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Toyota Motor Co. wants to virtually eliminate gasoline-powered vehicles from its fleet by 2050, and is betting that hydrogen cars, rather than electric vehicles, will be the long-term answer.
The Japanese maker recently introduced the Mirai, its first retail fuel-cell vehicle, and though sales have so far been measured in the hundreds, the target is to reach 30,000 annually by 2020, and even higher in the years beyond.
A number of other automakers are experimenting with hydrogen power; Hyundai already offers a fuel-cell version of its Tucson SUV, and Honda will launch a retail model next year.
While most competitors are focusing on hybrids, with a heavy emphasis on battery-based models, Toyota remains skeptical about the long-term role of electric vehicle technology.
"When we first announced the Mirai, we said we were at the start of the age of hydrogen," Kiyotaka Ise, a senior managing officer for Toyota Motor Corp., told reporters in Tokyo. "The figure we've announced today is ambitious, but it needs to be to keep the ball rolling."
Fuel-cell vehicles are seen by many as the ultimate green car technology. They use a device, called a stack, to combine hydrogen and oxygen from the air. The process creates a flow of current that can run the same electric motors used for a battery car. The only exhaust gas is water vapor.
The Toyota Mirai has a range of up to 300 miles and can be refueled in about five minutes, comparable to a gasoline or diesel-powered vehicle – which is one reason proponents sometimes refer to the technology as a “refillable battery.”
But there are plenty of skeptics, notably including Elon Musk, CEO of battery-carmaker Tesla Motors, who calls hydrogen technology “fool cells.” Critics point to the lack of a hydrogen refueling infrastructure -- the challenges of both creating the gas and then distributing it.
There currently are barely a dozen public hydrogen pumps in California, Ground Zero for the launch of the technology, but the goal is to have more than 100 in place by 2020. Germany, meanwhile, is launching an aggressive plan to have more than 400 hydrogen stations open by decade’s end. And Japan is pushing for more pumps, partly through a new consortium backed by Toyota, Nissan and Honda.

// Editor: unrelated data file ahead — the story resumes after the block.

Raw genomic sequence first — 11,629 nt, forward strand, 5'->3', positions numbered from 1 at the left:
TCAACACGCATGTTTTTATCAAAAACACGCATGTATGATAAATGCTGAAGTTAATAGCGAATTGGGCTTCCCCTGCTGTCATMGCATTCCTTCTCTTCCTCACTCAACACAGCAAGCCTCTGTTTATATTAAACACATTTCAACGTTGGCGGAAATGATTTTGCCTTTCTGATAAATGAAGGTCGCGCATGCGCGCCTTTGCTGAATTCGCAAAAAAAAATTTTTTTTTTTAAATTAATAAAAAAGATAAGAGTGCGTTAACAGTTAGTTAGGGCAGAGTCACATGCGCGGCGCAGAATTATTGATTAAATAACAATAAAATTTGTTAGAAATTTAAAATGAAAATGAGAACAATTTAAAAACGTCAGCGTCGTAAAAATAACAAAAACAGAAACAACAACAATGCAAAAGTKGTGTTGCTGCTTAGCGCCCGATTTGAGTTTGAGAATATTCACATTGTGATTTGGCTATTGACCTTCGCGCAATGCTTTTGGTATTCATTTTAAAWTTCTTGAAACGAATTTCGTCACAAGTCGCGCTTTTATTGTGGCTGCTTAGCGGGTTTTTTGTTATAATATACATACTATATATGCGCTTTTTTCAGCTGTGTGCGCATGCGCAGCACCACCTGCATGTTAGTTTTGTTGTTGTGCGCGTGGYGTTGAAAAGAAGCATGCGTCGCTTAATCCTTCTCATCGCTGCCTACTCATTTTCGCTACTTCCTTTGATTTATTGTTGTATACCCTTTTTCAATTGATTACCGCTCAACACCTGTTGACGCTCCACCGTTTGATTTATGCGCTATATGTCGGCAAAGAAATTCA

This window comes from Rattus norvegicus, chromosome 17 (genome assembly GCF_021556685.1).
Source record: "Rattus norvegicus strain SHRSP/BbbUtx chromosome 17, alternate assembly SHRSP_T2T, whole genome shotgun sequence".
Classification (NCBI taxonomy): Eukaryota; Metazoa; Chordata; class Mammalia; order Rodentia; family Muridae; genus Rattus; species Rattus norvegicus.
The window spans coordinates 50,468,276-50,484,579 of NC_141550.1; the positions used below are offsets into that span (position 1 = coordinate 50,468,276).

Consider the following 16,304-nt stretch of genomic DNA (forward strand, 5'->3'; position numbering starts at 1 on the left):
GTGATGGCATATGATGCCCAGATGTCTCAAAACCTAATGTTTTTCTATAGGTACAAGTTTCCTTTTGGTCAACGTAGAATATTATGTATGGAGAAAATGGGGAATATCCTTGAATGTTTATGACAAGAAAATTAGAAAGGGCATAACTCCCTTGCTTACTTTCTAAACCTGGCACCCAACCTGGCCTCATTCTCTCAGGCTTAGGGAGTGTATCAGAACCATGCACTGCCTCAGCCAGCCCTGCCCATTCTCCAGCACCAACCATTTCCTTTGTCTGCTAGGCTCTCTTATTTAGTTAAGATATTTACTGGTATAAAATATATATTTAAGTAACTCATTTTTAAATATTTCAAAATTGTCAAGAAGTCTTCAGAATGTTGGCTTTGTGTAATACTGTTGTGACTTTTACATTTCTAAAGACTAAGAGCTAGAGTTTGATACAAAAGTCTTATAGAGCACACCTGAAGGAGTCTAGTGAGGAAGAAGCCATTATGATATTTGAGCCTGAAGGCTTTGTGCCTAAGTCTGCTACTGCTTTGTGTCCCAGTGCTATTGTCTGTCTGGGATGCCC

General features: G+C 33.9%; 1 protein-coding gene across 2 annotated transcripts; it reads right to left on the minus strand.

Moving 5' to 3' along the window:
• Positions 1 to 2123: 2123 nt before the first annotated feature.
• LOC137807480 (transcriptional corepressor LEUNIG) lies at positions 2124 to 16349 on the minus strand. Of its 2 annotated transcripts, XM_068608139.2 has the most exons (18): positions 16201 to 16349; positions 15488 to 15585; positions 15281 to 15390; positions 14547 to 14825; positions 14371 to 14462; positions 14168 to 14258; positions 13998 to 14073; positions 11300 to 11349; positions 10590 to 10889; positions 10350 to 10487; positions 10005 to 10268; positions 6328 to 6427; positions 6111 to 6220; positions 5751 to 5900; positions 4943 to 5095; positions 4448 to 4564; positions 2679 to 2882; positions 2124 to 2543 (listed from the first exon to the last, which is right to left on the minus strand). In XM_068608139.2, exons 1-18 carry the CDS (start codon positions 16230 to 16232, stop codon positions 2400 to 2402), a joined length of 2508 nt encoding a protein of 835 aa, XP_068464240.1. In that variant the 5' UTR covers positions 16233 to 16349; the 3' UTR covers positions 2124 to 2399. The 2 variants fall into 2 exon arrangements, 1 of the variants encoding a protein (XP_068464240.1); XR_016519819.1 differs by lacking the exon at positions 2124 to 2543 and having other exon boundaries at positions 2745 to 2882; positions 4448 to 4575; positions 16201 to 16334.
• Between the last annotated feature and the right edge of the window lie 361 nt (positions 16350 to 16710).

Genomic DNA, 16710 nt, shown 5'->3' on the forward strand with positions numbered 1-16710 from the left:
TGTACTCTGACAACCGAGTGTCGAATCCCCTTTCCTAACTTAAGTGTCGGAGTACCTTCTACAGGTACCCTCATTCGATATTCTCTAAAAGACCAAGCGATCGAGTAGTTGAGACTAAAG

The limited hydrogen distribution network is one reason Toyota’s targets are, at once, both ambitious and modest. By 2020, officials said in Tokyo they expect to be selling 1.5 million hybrid-electric vehicles a year.
Toyota is just launching an all-new version of the Prius, the world’s first hybrid, and expects to boost fuel economy by 10 percent, to around 55 miles per gallon. The Toyota Prius is currently the world’s best-selling hybrid though, like other battery-based vehicles, sales have slowed in the wake of declining petroleum prices.
The 2016 Toyota Prius features a surprise move by the maker, with the automaker offering buyers a choice of a conventional nickel-metal hybrid battery, or a pack using more advanced lithium-ion chemistry that can deliver more range in electric-only mode.
Toyota has been openly skeptical of battery power other than limited use of nickel-metal technology in hybrids. It is grudgingly planning a new version of the Prius plug-in hybrid, primarily to meet California’s demanding zero-emissions vehicle, or ZEV mandate. But the carmaker has made it clear it does not see a long-term future for plug-ins or pure battery-electric vehicles.
That stands in sharp contrast to competitors such as Nissan, Volkswagen, General Motors and even luxury brands such as Audi and Mercedes-Benz, who see a mix of battery-based vehicles and, possibly, hydrogen power.
Auto industry critics, if anything, would like to see things move faster in a bid to make automotive transportation carbon neutral.
"You may think 35 years is a long time," Ise said Wednesday. "But for an automaker to envision all combustion engines as gone is pretty extraordinary."
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